Kick on the abdomen, beating, or choking58 (73.4%)
 Thrown something at, attempted burning7 (8.8%)
Has your partner ever insulted or made you feel bad?
 Yes78 (30%)
 No182 (70%)
Did your partner ever belittle or humiliate you before people
 Yes61(23.5%)
 No199 (76.5%)
Has your partner/husband ever taken your earnings or savings against your will?
 Yes48 (18.5%)
 No212 (81.5%)
Has your partner ever refused to give you money for household expenses?
 Yes78 (30%)
 No182 (70%)
Have you ever been forced by your partner to have sexual intercourse by threatening you or withholding certain things?
 Yes39 (15%)
 No221 (85%)
Do you agree to have sexual intercourse with your partner when you do not want to?
 Yes110 (42.3%)
 No150 (57.7%)

Regarding the reactions of respondents following the incidences, up to 46 (61.3%) of them admitted doing nothing following IPV, mainly because of fear (35 (77.8%)). Majority of the respondents (236 (90.8%)) believed that IPV is associated with drugs and alcohol consumption, while 249 (95.8%) of them were of the opinion that it is associated with exposure to violence between parents (Table 4).


VariablesFrequency (%)

If you have experienced IPV during pregnancy, what did you do?
 Nothing46 (61.3%)
 Reported him to relations19 (25.3%)
 Quit relationship10 (13.3%)
If nothing, why?
 Fear35 (77.8%)
 I forgave him10 (22.2%)
Did you seek for medical care following the effect of the violence?
 Yes58 (79.5%)
 No15 (20.5%)
If yes, how were you managed?
 In-patient29 (50.9%)
 Out-patient28 (49.1%)
If you did not seek for medical care why?
 Due to fear5 (33.3%)
 Lack of finance3 (20.0%)
 Shame7 (46.7%)
If you have experienced IPV during pregnancy, did anyone try to help you out?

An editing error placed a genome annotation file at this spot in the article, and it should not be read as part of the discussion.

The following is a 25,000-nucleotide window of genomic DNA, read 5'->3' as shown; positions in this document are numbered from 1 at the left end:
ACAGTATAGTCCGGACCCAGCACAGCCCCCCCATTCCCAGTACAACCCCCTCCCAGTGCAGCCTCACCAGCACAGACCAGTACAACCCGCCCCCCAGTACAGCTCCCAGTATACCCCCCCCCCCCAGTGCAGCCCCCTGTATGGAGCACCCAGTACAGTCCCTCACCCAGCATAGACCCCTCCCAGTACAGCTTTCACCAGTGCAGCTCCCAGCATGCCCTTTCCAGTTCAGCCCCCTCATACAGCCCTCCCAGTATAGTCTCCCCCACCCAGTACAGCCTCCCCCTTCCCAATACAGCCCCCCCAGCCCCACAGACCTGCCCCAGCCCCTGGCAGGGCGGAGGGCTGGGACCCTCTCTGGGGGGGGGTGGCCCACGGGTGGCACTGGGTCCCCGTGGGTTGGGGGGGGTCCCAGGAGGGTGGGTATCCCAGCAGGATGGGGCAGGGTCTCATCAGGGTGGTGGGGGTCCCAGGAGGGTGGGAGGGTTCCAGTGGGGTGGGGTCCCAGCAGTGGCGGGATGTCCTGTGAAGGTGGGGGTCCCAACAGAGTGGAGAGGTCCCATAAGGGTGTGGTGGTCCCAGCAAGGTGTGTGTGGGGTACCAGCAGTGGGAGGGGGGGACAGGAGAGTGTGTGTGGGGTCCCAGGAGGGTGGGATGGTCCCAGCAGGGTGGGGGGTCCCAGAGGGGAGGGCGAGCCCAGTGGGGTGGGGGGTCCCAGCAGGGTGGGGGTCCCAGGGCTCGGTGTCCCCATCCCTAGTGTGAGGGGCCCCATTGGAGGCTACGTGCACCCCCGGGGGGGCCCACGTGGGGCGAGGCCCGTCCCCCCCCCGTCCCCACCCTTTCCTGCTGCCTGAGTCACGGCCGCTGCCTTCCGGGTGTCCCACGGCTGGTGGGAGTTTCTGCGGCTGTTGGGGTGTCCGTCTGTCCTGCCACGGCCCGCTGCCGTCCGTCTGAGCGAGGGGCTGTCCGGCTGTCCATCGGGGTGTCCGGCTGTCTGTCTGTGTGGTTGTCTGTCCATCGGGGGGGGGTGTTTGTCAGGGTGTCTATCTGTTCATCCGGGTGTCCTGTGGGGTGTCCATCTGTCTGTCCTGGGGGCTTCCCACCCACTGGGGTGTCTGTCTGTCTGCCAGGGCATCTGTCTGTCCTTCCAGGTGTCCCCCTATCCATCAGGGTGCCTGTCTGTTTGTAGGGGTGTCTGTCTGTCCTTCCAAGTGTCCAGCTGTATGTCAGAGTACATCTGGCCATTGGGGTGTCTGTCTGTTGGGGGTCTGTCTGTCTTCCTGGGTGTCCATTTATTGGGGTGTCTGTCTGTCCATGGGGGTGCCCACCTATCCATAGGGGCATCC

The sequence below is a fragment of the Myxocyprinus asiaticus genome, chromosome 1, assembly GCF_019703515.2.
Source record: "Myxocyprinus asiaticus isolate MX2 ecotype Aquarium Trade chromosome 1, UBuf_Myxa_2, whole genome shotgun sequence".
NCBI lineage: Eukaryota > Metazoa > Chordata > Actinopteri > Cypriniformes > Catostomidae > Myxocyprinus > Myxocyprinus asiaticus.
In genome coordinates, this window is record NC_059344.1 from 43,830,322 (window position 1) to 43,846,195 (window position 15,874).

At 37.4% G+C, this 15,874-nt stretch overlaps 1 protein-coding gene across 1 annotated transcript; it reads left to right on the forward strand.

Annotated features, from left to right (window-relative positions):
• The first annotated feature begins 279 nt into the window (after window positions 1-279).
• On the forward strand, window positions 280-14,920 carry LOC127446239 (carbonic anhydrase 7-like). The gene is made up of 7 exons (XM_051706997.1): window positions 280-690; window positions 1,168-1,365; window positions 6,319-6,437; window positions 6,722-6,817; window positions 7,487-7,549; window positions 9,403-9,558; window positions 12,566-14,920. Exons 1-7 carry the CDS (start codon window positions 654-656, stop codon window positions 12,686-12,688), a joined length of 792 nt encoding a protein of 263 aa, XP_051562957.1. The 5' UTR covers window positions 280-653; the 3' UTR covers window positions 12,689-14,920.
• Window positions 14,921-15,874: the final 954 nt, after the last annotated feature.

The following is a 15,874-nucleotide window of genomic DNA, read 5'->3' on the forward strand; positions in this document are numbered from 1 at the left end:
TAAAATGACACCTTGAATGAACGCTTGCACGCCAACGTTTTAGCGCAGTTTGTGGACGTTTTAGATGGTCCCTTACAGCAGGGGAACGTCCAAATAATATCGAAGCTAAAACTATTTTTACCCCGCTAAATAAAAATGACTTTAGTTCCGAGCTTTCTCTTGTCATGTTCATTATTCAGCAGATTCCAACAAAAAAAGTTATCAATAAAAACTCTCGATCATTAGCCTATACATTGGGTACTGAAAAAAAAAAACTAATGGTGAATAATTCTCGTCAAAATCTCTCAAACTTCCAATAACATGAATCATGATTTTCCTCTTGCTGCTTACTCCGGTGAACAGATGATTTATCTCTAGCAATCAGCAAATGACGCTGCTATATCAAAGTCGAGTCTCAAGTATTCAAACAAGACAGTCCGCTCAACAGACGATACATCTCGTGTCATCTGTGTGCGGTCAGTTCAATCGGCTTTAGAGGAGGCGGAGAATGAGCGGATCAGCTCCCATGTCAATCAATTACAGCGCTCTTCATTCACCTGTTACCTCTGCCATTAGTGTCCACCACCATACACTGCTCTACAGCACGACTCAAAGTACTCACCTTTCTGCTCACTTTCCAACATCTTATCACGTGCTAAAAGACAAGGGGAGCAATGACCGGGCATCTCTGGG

Yes40 (51.9%)
 No37 (48.1%)
If yes, who?
 Family24 (60.0%)
 Close friends16 (40.0%)
IPV is associated with harmful use of drugs and alcohol
 Yes236 (90.8%)
 No24 (9.2%)
IPV is associated with exposure to violence between parents
 Yes249 (95.8%)
 No11 (4.2%)
IPV affects the victim’s health status and lifestyle
 Yes250 (96.2%)
 No10 (3.8%)
Do you think IPV during pregnancy should be encouraged by the society?
 Yes0 (0.0%)
 No260 (100%)

Regarding factors associated with IPV during pregnancy, up to 31 (62.0%) of those who are of the Yoruba tribe had experienced IPV, whereas only 25 (14.8%) among the Hausa tribe experienced it; the relationship was statistically significant (, ). Similarly, more than half (39 (55.7%)) of those who lived in rural areas experienced IPV as against those living in urban areas and the relationship was statistically significant (). Other factors significantly associated with IPV in pregnancy were age (), religion (), SEC class of both partners, witnessing IPV during childhood (), and consumption of alcohol and illicit substances by both partners (). Factors such as length of relationship, parity, and knowledge of IPV were not significantly associated with IPV (Table 5).


VariablesEver experienced IPV during pregnancy?Test statistic
YesNo

Age (years)
 <20 years0 (0)13 (100)
 20-29 years47 (38.2)76 (61.8)
 30-39 years32 (26.2)90 (73.8)
 40-49 years0 (0)2 (100)
Tribe
 Hausa25 (14.8)144 (85.2)
 Yoruba31 (62.0)19 (38.0)
 Igbo6 (28.6)15 (71.4)
 Fulani17 (85.0)3 (15.0)
Religion
 Islam39 (19.7)159 (80.3)
 Christianity39 (63.9)22 (36.1)
 Others1 (100)0 (0)
Place of residence
 Urban40 (21.1)150 (78.9)
 Rural39 (55.7)31 (44.3)
Wife’s SEC
 Upper class5 (5.2)91 (94.8)
 Middle class15 (36.6)26 (63.4)
 Lower class59 (48.0)64 (52.0)
Husband/partner’s SEC
 Upper class36 (21.2)134 (78.8)
 Middle class25 (47.2)28 (52.8)
 Lower class18 (48.6)19 (51.4)
Parity
 Primi5 (14.3)30 (85.7)
 Multipara58 (32.4)121 (67.6)
 Grand multipara16 (34.8)30 (65.2)
Length of relationship
 1-5 years19 (26.4)53 (73.6)
 6-10 years46 (35.9)82 (64.1)
 >10 years14 (23.3)46 (76.7)
Witnessed IPV during your childhood?
 Yes30 (88.2)4 (11.2)
 No49 (21.7)177 (78.3)
Who chose your partner for you?
 Parents16 (34.8)30 (65.2)
 Myself63 (29.4)151 (70.6)
Who takes the most important decision for your family?
 My partner16 (100)0 (0)
 Both of us58 (24.3)181 (75.7)
 In-laws5 (100)0 (0)
Do you consume alcohol?
 Yes8 (88.9)1 (11.1)
 No71 (28.3)180 (71.7)
Does your partner consume alcohol?
 Yes41 (95.3)2 (4.7)
 No38 (17.5)179 (82.5)